What I realized was that in order to solve this problem for any company, we would first have to solve it for every company. The traditional IT approach of working from the inside-out was actually counter-productive, and ignored the reality that supply chain has always fundamentally been a multi-company, multi-industry problem. The solution would have to be an outside-in one. We'd need to map every supply chain across the globe. We'd need to build the world's Product Graph™.

So, driven by a determination to solve this massive challenge, I left my job at Flex to create a company that would eliminate both the siloed software systems and siloed organizational structures that prevented supply chain from realizing the benefits of modern technologies. A company that would help the elements of the global product economy move with frictionless momentum. A company we'd aptly name Elementum.

What is Elementum doing that's truly unique in the space?

Elementum maximizes supply chain velocity through the world's Product Graph™--a digital mapping of the $25T global product economy. This provides companies with the real-time supply chain information they need to make better decisions, faster. Elementum's global insights and cross-functional issue management enables companies to take days out of their supply chain, unlocking hundreds of millions of dollars of free cash flow for our Global 500 customers.

What drives you? How do you measure success for yourself?

Nader: I've always lived by the motto: Life is short, so go big. I get restless if I don't have a big, audacious challenge in front of me. If I can look back at the year and honestly say I exceeded my own expectations, I call that a win.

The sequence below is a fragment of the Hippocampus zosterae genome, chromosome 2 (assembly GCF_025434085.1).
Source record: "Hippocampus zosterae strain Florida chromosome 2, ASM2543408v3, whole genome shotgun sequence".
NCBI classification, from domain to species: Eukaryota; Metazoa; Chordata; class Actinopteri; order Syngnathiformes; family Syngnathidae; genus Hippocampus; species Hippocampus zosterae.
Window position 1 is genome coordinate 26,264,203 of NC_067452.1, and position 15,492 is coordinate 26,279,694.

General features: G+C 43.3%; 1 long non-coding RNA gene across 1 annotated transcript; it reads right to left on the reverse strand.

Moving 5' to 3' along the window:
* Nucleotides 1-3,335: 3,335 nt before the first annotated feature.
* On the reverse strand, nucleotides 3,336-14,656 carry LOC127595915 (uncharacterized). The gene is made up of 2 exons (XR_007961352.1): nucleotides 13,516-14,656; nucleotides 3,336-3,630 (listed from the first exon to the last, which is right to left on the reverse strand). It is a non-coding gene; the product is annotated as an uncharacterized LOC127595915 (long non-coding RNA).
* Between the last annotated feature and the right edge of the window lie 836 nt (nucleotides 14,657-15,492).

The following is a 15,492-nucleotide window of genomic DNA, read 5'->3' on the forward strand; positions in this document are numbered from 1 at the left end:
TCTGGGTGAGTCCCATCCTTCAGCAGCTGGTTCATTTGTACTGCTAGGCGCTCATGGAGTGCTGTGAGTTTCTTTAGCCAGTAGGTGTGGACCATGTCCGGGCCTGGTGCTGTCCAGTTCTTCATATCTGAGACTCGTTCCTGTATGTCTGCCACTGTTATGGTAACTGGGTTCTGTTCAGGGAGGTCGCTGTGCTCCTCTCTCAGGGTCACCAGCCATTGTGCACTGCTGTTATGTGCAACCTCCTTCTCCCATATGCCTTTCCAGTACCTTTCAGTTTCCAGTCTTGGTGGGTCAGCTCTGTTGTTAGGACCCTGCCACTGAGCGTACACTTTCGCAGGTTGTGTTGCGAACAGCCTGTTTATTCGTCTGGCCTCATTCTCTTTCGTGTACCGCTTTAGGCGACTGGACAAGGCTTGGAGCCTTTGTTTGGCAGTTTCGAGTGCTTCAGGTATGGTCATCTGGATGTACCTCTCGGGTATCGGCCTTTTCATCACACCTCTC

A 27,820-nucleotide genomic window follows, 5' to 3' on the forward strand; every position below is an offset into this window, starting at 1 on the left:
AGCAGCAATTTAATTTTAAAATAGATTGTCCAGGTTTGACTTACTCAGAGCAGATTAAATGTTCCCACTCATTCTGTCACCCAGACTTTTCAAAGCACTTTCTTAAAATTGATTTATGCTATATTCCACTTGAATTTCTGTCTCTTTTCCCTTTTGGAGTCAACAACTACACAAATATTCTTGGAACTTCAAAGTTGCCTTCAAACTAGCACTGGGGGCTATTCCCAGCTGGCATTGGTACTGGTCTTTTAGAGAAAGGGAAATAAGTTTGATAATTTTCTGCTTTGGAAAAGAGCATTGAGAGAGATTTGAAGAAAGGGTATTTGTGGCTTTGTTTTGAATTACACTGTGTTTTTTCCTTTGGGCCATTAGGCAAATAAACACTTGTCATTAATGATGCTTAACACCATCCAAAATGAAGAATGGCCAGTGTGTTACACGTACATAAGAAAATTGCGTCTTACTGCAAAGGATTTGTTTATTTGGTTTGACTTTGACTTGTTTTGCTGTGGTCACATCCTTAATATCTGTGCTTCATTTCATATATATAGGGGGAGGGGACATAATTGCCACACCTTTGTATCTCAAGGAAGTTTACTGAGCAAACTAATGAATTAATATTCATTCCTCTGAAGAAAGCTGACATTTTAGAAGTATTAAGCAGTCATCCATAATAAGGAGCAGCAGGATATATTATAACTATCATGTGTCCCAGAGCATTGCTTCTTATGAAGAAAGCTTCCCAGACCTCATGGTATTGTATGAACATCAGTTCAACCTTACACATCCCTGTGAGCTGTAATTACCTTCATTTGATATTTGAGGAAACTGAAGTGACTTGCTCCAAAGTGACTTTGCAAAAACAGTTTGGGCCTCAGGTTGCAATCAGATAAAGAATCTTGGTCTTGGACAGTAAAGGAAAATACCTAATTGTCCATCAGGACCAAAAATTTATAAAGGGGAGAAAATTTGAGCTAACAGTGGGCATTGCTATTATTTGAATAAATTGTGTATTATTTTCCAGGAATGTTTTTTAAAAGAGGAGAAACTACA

If you were to give advice to your 22 year old self, what would it be? What do you know now that you wish you knew when you were graduating from college?

Nader: In my years since earning a bachelor's degree, I've developed an analogy regarding my career and personal life: Screw the ladder. Knock it over and climb the damn wall.

When you enter the workforce, you'll find that most organizations (particularly larger ones) have an existing structure, and an established path for progression; steps in your career path that lead to titles...that correlate to responsibilities...that lead to...well, more steps. But what if your aspirations don't lend themselves to that linear progression? Find a mission to commit to, embrace it with humility and relentless dedication, and you can accomplish things that no one could expect or predict. It might take a little more effort and determination, but you'll end up reaching heights you didn't think were possible. Just don't confine yourself to the ladder--climb the damn wall.

Follow Nader Mikhail at @NaderKMikhail, check out the other interviews in Going Against the Flow series at http://www.huffingtonpost.com/charu-sharma/ and join this movement to empower 1 million female entrepreneurs on goagainsttheflow.com.

Support HuffPost

Popular in the Community